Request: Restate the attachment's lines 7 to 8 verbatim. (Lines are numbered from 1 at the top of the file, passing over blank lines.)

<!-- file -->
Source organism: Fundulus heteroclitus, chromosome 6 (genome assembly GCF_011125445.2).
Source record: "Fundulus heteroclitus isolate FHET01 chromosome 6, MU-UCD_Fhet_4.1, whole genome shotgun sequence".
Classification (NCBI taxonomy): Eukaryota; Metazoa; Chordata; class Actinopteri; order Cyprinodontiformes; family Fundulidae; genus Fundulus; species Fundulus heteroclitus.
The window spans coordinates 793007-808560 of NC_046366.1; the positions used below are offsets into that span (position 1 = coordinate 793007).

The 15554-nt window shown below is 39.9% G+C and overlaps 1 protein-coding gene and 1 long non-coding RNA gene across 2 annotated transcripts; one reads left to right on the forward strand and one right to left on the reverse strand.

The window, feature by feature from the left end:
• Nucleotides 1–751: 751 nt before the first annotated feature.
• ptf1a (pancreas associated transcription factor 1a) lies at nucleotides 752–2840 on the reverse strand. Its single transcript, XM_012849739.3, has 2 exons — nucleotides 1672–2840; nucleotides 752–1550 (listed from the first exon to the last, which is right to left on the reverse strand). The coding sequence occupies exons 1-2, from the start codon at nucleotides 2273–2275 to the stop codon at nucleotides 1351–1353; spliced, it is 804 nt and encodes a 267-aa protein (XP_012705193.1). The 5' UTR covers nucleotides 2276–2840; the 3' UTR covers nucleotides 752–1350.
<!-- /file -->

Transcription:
• Nucleotides 1–751: 751 nt before the first annotated feature.
• ptf1a (pancreas associated transcription factor 1a) lies at nucleotides 752–2840 on the reverse strand. Its single transcript, XM_012849739.3, has 2 exons — nucleotides 1672–2840; nucleotides 752–1550 (listed from the first exon to the last, which is right to left on the reverse strand). The coding sequence occupies exons 1-2, from the start codon at nucleotides 2273–2275 to the stop codon at nucleotides 1351–1353; spliced, it is 804 nt and encodes a 267-aa protein (XP_012705193.1). The 5' UTR covers nucleotides 2276–2840; the 3' UTR covers nucleotides 752–1350.